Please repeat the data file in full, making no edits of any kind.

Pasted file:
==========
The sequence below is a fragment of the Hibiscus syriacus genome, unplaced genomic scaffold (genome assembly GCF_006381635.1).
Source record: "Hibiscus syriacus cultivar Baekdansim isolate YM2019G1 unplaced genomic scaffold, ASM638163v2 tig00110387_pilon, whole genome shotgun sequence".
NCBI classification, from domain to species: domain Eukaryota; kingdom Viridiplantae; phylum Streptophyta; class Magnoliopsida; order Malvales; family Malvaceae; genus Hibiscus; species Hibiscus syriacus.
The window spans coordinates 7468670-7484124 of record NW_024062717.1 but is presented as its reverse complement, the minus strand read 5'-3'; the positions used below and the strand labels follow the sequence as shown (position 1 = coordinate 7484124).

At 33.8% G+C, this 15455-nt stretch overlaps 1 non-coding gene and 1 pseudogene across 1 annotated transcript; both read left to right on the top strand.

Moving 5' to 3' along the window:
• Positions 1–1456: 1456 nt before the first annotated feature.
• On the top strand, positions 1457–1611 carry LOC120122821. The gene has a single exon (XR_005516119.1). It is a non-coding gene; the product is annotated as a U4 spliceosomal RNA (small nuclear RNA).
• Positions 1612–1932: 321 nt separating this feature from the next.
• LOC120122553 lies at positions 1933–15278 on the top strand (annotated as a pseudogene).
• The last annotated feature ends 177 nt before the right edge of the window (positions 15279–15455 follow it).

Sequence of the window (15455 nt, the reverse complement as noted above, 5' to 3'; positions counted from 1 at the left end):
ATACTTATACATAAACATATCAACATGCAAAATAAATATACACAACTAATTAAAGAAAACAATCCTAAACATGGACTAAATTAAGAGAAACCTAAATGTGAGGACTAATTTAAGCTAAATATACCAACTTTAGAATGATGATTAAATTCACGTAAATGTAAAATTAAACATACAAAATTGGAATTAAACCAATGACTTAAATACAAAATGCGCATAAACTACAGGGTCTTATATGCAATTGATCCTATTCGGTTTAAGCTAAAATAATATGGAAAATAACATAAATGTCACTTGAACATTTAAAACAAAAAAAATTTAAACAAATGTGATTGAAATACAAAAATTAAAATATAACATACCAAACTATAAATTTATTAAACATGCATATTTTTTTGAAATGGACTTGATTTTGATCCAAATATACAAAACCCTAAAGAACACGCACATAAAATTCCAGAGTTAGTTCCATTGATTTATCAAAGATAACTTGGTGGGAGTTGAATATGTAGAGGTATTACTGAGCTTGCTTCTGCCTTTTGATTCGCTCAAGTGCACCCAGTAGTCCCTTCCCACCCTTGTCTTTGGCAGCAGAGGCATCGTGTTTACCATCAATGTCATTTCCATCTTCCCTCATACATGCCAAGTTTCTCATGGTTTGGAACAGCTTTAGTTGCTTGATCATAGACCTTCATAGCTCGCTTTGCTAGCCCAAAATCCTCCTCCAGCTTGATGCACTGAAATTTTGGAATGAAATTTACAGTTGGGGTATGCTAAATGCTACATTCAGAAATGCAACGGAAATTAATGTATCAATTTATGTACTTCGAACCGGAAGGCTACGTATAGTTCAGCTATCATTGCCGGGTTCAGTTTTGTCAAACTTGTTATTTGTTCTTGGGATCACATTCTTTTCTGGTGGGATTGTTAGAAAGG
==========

The sequence below is a fragment of the Hibiscus syriacus genome, unplaced genomic scaffold (genome assembly GCF_006381635.1).
Source record: "Hibiscus syriacus cultivar Baekdansim isolate YM2019G1 unplaced genomic scaffold, ASM638163v2 tig00110387_pilon, whole genome shotgun sequence".
NCBI classification, from domain to species: domain Eukaryota; kingdom Viridiplantae; phylum Streptophyta; class Magnoliopsida; order Malvales; family Malvaceae; genus Hibiscus; species Hibiscus syriacus.
The window spans coordinates 7468670-7484124 of record NW_024062717.1 but is presented as its reverse complement, the minus strand read 5'-3'; the positions used below and the strand labels follow the sequence as shown (position 1 = coordinate 7484124).

At 33.8% G+C, this 15455-nt stretch overlaps 1 non-coding gene and 1 pseudogene across 1 annotated transcript; both read left to right on the top strand.

Moving 5' to 3' along the window:
• Positions 1–1456: 1456 nt before the first annotated feature.
• On the top strand, positions 1457–1611 carry LOC120122821. The gene has a single exon (XR_005516119.1). It is a non-coding gene; the product is annotated as a U4 spliceosomal RNA (small nuclear RNA).
• Positions 1612–1932: 321 nt separating this feature from the next.
• LOC120122553 lies at positions 1933–15278 on the top strand (annotated as a pseudogene).
• The last annotated feature ends 177 nt before the right edge of the window (positions 15279–15455 follow it).

Sequence of the window (15455 nt, the reverse complement as noted above, 5' to 3'; positions counted from 1 at the left end):
ATACTTATACATAAACATATCAACATGCAAAATAAATATACACAACTAATTAAAGAAAACAATCCTAAACATGGACTAAATTAAGAGAAACCTAAATGTGAGGACTAATTTAAGCTAAATATACCAACTTTAGAATGATGATTAAATTCACGTAAATGTAAAATTAAACATACAAAATTGGAATTAAACCAATGACTTAAATACAAAATGCGCATAAACTACAGGGTCTTATATGCAATTGATCCTATTCGGTTTAAGCTAAAATAATATGGAAAATAACATAAATGTCACTTGAACATTTAAAACAAAAAAAATTTAAACAAATGTGATTGAAATACAAAAATTAAAATATAACATACCAAACTATAAATTTATTAAACATGCATATTTTTTTGAAATGGACTTGATTTTGATCCAAATATACAAAACCCTAAAGAACACGCACATAAAATTCCAGAGTTAGTTCCATTGATTTATCAAAGATAACTTGGTGGGAGTTGAATATGTAGAGGTATTACTGAGCTTGCTTCTGCCTTTTGATTCGCTCAAGTGCACCCAGTAGTCCCTTCCCACCCTTGTCTTTGGCAGCAGAGGCATCGTGTTTACCATCAATGTCATTTCCATCTTCCCTCATACATGCCAAGTTTCTCATGGTTTGGAACAGCTTTAGTTGCTTGATCATAGACCTTCATAGCTCGCTTTGCTAGCCCAAAATCCTCCTCCAGCTTGATGCACTGAAATTTTGGAATGAAATTTACAGTTGGGGTATGCTAAATGCTACATTCAGAAATGCAACGGAAATTAATGTATCAATTTATGTACTTCGAACCGGAAGGCTACGTATAGTTCAGCTATCATTGCCGGGTTCAGTTTTGTCAAACTTGTTATTTGTTCTTGGGATCACATTCTTTTCTGGTGGGATTGTTAGAAAGG